Conditions that support early career teacher resilience
Johnson, B., Down, B., Le Cornu, R., Peters, J., Sullivan, A., Pearce, J. and Hunter, J. (2010) Conditions that support early career teacher resilience. In: Australian Teacher Education Association Conference (ATEA) 2010, 4 - 7 July 2010, Townsville, Queensland.
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There are serious concerns around the sustainability of teaching and teacher education given the attrition rate of early career teachers. In Western countries we know that between 25% and 40% of beginning teachers are likely to leave the teaching profession in the first 5 years (Ewing & Smith, 2003; DETE, 2005). Clearly, there is a need to better understand the experiences of early career teachers and to investigate, in new ways, how the problem of teacher attrition can be addressed. This paper is based on a collaborative qualitative research project between the University of South Australia, Murdoch University, Edith Cowan University and eight stakeholder organisations including employer groups and unions in South Australia and Western Australia. The aim of this study is to investigate the dynamic and complex interplay among individual, relational and contextual conditions that operate over time to promote early career teacher resilience.The methodology for the study was a critical enquiry drawing on the traditions of narrative enquiry and critical ethnography. In 2009 sixty beginning teachers from the two states were interviewed at the beginning and end of the year. Towards the end of the year interviews were also held with a member of the leadership team in their schools. Data were also collected from a series of Roundtables held in each of the two states and attended by representatives from stakeholder groups. NVivo8 was used to manage a thematic approach to data analysis. Preliminary analysis has identified five major themes or conditions that support early career teacher resilience. The themes relate to (a) relationships, (b) school culture, (c) teacher identity, (d) teachers 19 work, and (e) system policies and practices. In this paper, we present these themes as a framework that can be used to examine policies, practices and resources that promote early career teacher resilience.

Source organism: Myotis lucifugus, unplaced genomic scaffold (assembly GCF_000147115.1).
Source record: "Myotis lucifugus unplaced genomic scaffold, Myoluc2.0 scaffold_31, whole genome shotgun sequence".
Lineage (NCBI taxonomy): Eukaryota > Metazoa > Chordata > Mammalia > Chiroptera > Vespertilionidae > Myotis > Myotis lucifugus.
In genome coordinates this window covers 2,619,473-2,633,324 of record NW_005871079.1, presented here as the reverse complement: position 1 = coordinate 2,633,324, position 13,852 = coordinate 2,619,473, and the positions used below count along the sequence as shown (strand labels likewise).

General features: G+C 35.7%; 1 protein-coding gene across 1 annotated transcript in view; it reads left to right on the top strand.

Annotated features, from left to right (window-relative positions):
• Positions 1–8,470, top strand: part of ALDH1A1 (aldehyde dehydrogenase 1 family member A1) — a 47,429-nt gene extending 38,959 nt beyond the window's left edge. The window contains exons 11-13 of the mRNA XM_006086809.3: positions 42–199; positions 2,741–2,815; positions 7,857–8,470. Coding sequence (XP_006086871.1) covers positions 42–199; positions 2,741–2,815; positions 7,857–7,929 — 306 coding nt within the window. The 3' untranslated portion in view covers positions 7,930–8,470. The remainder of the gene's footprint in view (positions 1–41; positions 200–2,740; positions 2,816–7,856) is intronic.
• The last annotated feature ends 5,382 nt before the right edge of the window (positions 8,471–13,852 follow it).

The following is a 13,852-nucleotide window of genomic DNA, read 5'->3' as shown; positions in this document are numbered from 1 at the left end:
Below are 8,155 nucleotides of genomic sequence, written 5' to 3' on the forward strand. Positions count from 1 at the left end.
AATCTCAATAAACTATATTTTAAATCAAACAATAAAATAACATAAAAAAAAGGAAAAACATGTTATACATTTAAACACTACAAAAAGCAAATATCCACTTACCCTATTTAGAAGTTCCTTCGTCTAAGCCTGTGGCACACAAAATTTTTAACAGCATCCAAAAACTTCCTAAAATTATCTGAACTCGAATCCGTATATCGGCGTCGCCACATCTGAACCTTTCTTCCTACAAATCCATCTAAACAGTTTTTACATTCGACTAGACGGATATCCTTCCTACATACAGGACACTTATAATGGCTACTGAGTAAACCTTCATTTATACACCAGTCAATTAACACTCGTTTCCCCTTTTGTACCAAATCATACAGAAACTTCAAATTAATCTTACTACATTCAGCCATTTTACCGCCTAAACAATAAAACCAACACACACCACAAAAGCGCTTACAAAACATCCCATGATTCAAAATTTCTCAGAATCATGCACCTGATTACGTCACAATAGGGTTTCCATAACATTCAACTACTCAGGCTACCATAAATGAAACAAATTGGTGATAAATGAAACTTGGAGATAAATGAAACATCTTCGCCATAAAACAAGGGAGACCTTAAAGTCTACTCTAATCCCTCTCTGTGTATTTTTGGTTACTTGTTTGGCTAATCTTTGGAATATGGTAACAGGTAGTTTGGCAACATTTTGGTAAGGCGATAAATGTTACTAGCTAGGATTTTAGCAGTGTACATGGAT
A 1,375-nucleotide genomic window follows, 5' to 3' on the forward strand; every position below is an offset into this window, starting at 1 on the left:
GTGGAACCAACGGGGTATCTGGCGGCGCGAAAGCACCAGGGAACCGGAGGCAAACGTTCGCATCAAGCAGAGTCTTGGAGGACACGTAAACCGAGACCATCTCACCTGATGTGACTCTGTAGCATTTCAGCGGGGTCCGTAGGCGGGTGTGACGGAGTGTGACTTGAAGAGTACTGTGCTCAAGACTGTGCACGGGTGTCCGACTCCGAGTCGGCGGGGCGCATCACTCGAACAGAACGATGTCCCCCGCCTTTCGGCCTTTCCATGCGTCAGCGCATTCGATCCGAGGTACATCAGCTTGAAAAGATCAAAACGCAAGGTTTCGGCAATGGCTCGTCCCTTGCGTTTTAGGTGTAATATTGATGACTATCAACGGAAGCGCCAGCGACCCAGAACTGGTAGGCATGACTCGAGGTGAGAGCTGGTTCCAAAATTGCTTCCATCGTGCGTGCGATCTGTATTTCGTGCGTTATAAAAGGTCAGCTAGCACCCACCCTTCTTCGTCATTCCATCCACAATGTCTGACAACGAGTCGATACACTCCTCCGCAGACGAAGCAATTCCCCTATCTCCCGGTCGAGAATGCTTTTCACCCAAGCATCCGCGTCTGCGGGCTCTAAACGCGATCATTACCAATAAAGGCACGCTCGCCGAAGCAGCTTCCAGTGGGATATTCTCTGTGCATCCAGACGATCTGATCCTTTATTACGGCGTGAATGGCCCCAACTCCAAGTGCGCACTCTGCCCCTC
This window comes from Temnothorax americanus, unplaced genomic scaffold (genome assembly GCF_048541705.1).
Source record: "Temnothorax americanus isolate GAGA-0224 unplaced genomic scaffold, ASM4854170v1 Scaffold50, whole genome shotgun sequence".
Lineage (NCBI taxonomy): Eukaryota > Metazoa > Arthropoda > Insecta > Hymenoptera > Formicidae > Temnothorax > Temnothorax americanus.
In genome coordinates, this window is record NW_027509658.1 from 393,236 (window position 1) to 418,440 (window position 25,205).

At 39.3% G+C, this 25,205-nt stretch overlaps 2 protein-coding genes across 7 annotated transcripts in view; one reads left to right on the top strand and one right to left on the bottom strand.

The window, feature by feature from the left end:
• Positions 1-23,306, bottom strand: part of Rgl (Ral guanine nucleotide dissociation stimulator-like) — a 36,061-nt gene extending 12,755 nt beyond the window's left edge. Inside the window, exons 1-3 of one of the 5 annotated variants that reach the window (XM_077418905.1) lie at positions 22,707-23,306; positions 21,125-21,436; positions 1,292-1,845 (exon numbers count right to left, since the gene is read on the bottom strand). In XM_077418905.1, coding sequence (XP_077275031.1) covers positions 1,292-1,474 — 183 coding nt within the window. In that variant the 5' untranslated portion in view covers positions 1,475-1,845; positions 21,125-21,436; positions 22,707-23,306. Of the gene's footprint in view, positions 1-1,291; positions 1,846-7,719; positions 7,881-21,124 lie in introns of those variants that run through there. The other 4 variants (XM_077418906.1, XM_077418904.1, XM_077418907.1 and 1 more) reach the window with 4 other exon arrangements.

|Publication Type:||Conference Paper|
|Murdoch Affiliation:||School of Education|
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